NAPLES — A mechanical claw tore into the old Naples Daily News building Wednesday flicking tons of concrete and rebar to the side as if they were mere strands of hair dangling from its steel fingers.
The demolition is to make way for a mixed-use development on the Central Avenue site, which the new developer said may become a new hub within the city of Naples.
Michael Fernandez, owner of Planning Development Inc., is under contract to buy the property and plans to build residential units that would sell for $200,000-$350,000 each alongside several commercial units, which would include offices, stores, restaurants and medical services. The homes would include some two-story units, lofts and other designs, while the site would have parking directly in front of each store front, he said.
“There will be no cookie cutters in this case. Not all will have the same layout. Not all the same size,” Fernandez said. “You’re not going to be living in the same unit as your neighbor.”
The idea is to minimize the risk through diversity, he said.
“There is so much vacant property in that particular area. This could become a genesis of growth,” Fernandez said.
Other nearby city properties adding up to nearly 50 acres within Naples city limits could soon redefine the Central Avenue area, he said. One potential residential project is planned for property on Goodlette-Frank Road that is owned by the heirs of the late Collier County developer John Pulling Sr.. The other is at the former Grand Central Station, which is to become the mixed-use Renaissance Village. It may be further delayed, however, as owner and developer Jack Antaramian is in the midst of a recently filed lawsuit involving several projects.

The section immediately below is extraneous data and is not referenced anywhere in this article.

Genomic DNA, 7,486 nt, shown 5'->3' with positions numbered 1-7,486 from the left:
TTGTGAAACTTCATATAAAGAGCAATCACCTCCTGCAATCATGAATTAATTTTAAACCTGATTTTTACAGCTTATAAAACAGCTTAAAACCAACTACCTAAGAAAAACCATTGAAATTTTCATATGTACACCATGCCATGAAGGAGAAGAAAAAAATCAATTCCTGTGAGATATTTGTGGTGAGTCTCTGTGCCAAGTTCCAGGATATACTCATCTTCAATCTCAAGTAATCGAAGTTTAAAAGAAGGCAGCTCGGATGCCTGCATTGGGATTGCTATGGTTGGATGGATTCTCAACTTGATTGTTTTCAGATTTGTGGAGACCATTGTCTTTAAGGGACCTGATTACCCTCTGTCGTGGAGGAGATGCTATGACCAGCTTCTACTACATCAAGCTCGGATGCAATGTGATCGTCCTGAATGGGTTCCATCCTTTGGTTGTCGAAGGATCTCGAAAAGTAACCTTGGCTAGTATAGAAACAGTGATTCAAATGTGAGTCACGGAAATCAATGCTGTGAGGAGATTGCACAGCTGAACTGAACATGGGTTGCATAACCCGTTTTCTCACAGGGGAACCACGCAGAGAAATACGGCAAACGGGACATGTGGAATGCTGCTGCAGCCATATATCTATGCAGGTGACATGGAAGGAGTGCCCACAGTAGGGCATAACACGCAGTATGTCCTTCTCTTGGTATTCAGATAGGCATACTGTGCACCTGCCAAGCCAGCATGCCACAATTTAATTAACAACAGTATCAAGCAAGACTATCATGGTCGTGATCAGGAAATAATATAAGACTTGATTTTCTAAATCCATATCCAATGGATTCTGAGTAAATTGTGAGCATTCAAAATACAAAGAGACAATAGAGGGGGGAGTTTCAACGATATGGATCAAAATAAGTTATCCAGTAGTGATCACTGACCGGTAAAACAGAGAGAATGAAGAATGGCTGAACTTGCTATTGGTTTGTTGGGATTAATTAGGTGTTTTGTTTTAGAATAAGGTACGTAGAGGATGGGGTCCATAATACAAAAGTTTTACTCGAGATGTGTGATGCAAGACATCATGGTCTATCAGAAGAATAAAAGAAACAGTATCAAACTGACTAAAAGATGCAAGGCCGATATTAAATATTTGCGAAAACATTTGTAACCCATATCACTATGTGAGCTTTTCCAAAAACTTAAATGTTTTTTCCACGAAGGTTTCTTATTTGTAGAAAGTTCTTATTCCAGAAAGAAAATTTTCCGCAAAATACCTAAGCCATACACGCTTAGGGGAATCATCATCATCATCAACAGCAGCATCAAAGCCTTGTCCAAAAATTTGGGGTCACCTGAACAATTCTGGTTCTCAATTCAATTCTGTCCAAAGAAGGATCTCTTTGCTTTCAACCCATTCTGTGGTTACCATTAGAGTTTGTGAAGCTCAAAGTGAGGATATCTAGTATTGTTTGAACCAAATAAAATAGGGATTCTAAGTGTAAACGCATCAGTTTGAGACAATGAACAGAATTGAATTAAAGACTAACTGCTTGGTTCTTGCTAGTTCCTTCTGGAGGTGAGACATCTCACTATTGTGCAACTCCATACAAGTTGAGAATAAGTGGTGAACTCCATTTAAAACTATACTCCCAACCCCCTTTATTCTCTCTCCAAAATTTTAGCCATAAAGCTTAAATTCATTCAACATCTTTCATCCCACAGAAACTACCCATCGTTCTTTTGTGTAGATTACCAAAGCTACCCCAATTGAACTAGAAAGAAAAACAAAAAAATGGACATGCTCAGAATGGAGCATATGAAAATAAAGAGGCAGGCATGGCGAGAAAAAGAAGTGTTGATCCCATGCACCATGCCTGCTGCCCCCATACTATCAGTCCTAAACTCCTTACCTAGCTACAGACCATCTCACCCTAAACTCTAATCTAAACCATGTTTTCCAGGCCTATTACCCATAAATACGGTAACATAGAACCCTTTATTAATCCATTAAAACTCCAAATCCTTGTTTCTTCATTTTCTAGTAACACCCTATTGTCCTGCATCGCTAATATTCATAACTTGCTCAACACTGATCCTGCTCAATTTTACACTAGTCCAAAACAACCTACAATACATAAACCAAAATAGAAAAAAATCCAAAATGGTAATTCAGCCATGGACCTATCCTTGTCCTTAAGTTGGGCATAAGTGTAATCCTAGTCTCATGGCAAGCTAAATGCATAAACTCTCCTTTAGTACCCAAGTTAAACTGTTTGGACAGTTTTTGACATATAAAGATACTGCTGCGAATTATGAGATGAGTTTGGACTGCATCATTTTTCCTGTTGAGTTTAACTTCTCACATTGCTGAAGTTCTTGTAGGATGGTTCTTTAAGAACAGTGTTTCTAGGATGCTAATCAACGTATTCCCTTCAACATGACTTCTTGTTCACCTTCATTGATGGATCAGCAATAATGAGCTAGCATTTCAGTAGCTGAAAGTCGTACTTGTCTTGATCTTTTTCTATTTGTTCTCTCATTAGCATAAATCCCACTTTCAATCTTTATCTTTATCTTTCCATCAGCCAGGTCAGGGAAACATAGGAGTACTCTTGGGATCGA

Permits were issued this summer for demolition of the old Daily News site, but toxic asbestos concrete slowed progress, Fernandez said.
E.W. Scripps Co., which owns the Daily News, is the current owner of the 10-acre property. The Daily News is now located at 1100 Immokalee Road.
Frank Panipinto, owner of Frank’s Tire and Service Center next door to the demolition site, said the ongoing ruckus doesn’t bother him much.
“It’s only when the building shakes that I get a little nervous,” Panipinto said as the claw of an excavation machine flung another large chunk of concrete to the ground outside his auto shop.
Demolition contractor Gates Butz referred all demo-related questions to Robert Caton, technical service manager of the Daily News.
The mail room was the first to get crushed Wednesday morning, Caton said.
Internal walls were removed earlier. The external concrete walls, which were being soaked with water as they were crushed, are coming down to expose the printing press. The press is “tons and tons of solid steel,” standing nearly 30 feet tall and 80 feet long, Caton said. It is to be the last thing standing in the parking lot where it will be pulled apart and scrapped, he said.
Nearly all hazardous materials were previously removed from the site, Caton said. Four large cyan, magenta, yellow and black ink pipes could be seen through a torn out portion of wall. The ink pipes are empty, Caton said.
Other potentially hazardous materials could be unearthed after the building is gone as tanks and pipes remain under ground, Fernandez said.
“What we have not been able to do is test below the building yet,” he said. That is expected to be done early next year.
It is “extremely unlikely,” Ferandez said, that there are any environmental concerns that would delay or prevent the future project.
“We should have a beautifully clean site at that point,” Fernandez said.